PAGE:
Eyes Wide Open
Getting a good night's sleep is more important than you think
No small art is it to sleep: it is necessary for that purpose to keep awake all day.
– Friedrich Nietzsche
Blame it on caffeine, the pressure of having too much to do, or a society that operates 24/7 and surrounds its citizens with the siren call of social media and other tempting technology. Whatever the reason, about a third of American workers – nearly 41 million people – are sleep deprived, according to the Centers for Disease Control and Prevention.
Sleep disorders such as sleep apnea, along with certain medical conditions, certainly contribute to the problem of inadequate slumber time, but for some individuals, short-changed sleep is self-induced, as people intentionally give Mr. Sandman the brush-off and choose doing over sleeping, says Matthew Curley, MD, a pulmonary and sleep medicine specialist at Foundation Pulmonary in Nashua and Southern New Hampshire Medical Center.
Sleep requirements vary with age and among individuals, but seven-and-a-half to eight hours is typically about right for an adult, says George B. Neal, MD, a Fellow of the American Academy of Sleep Medicine who sees patients in his Bedford office and at Catholic Medical Center.
Why we are driven to sleep remains pretty much a mystery, but some of the effects of not getting enough shut-eye are clear. Inadequate sleep can hamper growth, maturation and learning in children, and missed sleep takes its toll on adults too. Its consequences form a long list that includes weakened concentration, delayed reaction time, impaired decision-making ability and a mood that is irritable, anxious and depressed. Sleep deprivation also prompts the release of hormones that make us crave sugary and high-carbohydrate foods, Curley says.
The ramifications of insufficient sleep become more pronounced as lost sleep, or accumulated "sleep debt," worsens, and the cost of chronic sleep loss can be dire, leading to an increased release of stress hormones that place the sleepless at an elevated risk of cardiac disease, Neal says.
While it's true that there is some variation in sleep requirements among individuals, needing a significant amount more or less than the standard seven to eight hours is uncommon, Neal says. "There's kind of a continuum of need," he says, but people at either extreme are few in number.
And although some people are convinced that six hours of sleep – or less – is plenty for them, research suggests otherwise, says Curley. Self-proclaimed "short sleepers," when placed in an environment with no windows, clocks, television or other time-related cues, who were allowed to sleep when tired and wake up at will, slept longer than they would have at home, and objective measurements of the quality of their sleep indicated that they were sleep deprived.
In a way, such research creates a quandary for sleepers. After all, if we are unreliable judges of how much sleep we need, how do we know if we're getting enough? To complicate matters, some drowsiness during the day is normal; many people feel a dip in energy and alertness in the afternoon, and our internal circadian clocks influence whether we are morning people or night owls, Curley says.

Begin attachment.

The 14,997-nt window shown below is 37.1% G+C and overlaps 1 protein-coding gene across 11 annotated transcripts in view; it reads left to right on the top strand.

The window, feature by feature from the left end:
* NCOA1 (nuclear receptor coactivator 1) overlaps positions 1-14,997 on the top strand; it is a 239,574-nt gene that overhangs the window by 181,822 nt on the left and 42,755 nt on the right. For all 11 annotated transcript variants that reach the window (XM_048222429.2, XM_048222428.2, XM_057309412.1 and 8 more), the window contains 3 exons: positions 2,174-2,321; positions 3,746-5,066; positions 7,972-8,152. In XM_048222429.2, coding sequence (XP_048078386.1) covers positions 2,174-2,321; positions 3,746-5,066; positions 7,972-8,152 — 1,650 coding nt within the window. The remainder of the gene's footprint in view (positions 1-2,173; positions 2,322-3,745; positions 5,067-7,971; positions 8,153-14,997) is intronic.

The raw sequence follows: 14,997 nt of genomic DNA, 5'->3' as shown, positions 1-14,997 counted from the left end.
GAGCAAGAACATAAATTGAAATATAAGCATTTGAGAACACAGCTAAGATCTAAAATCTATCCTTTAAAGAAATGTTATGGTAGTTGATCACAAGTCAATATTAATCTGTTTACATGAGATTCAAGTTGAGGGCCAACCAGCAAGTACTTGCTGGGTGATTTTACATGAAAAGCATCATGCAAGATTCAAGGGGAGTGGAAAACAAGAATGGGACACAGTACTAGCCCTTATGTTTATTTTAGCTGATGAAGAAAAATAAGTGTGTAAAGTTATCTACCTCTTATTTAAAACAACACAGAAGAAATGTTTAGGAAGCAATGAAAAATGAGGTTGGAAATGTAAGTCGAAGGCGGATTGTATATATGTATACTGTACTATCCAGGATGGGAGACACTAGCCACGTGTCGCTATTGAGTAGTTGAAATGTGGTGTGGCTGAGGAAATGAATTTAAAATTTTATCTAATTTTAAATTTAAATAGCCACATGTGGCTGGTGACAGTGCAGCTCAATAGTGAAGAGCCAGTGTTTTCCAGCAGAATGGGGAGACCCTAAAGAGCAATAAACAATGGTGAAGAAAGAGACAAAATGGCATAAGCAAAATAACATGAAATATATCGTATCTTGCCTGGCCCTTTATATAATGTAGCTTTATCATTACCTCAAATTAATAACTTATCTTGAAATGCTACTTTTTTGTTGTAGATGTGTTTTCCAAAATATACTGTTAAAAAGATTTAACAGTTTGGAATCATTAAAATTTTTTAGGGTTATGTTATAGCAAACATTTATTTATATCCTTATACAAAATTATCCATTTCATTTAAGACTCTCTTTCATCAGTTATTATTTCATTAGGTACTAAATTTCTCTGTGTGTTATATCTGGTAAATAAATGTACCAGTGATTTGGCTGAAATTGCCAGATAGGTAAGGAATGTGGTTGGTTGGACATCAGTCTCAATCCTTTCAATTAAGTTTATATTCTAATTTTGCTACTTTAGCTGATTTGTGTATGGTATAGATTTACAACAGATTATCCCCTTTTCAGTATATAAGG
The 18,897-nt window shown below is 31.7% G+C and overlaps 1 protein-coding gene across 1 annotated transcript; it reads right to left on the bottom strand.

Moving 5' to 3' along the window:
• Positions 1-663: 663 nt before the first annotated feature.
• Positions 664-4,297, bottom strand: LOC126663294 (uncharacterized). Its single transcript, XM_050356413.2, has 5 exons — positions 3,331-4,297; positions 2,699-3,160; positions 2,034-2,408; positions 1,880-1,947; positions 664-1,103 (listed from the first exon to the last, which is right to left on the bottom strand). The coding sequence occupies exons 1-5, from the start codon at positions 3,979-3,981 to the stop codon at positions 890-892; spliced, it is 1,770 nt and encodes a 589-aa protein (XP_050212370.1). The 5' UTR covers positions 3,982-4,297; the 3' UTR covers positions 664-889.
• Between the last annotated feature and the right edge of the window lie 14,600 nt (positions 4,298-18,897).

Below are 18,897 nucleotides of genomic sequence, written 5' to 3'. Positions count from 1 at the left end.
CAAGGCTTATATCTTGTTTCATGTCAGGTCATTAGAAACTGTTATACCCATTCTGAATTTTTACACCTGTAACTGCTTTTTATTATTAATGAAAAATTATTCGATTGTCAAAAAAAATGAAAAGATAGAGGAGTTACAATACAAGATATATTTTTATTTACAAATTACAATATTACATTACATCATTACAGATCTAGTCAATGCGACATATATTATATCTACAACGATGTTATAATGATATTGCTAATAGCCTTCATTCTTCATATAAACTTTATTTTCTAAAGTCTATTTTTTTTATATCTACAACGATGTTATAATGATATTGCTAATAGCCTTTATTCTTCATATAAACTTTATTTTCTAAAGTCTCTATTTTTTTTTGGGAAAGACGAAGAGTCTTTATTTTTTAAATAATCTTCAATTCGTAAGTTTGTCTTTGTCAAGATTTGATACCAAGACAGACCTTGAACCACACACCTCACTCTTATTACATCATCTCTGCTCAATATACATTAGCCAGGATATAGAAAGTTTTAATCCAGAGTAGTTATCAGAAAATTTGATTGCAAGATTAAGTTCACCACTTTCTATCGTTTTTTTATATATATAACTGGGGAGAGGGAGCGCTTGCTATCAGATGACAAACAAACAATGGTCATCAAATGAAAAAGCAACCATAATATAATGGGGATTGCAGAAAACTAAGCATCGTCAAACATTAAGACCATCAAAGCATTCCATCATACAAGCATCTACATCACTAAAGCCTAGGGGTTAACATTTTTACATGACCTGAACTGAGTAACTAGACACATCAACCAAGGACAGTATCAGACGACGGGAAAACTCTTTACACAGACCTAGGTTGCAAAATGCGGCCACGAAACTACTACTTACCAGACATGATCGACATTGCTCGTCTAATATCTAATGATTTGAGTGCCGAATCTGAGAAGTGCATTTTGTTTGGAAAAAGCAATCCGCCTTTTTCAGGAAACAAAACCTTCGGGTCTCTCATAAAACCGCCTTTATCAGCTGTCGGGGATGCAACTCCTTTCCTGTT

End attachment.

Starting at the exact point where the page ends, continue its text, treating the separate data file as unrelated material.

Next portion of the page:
Regardless of circadian rhythms, however, even if you don't necessarily feel the urge to spring from bed and burst into song when the alarm clock buzzes, you shouldn't struggle to get up. "Generally, if people are getting enough sleep and they've had adequate durations of sleep on a regular basis for the few weeks prior to that point, they should feel fairly refreshed when they wake up in the morning," Neal says.
Still, the question of how much sleep is enough remains tough to definitively answer. "It's the million-dollar question," Curley says. "I get asked that all the time, or people say, 'Well, I feel fine sleeping six hours, so why do I need to sleep more?' And I can't really give them a great answer, other than to say that we do have data out there that says that getting closer to seven or eight hours is better for you. It's hard to convince people sometimes."
Fortunately, if you have been skimping on your sleep, one or two nights of good quality rest can help your body restore itself – although we can't ever completely "make up" for lost sleep, Neal says. We regain some functioning through rebound sleep the first few nights, he says, but beyond that, some sleep will remain permanently lost.
If all this tempts you to sleep in, keep in mind that while it might seem logical to assume that more is better, like so many other things in life, moderation appears to be the way to go. In fact, indulging in an excessive amount of sleep has been linked with a variety of health woes. Too much sleep in and of itself is probably not "a major problem," Neal says, but the drowsiness that over-sleepers tend to experience often signals an underlying sleep disorder or other concern.
In some cases, to pinpoint what's driving drowsiness or sleep troubles, doctors will recommend that patients undergo a sleep study, which usually involves spending at least six hours sleeping at a sleep center while hooked up to a multitude of electrodes, wires and the like. What it lacks in comfort, a sleep study makes up for in information. The testing measures factors such as brain waves, eye movements, heart rhythms, airflow, oxygen saturation, chest and abdominal movement, and leg movement while an infrared camera records body position, capturing any abnormal movements during sleep, Neal says. It is all stored on a computer and analyzed with the hope that the patient will finally, someday soon, be able to sleep tight.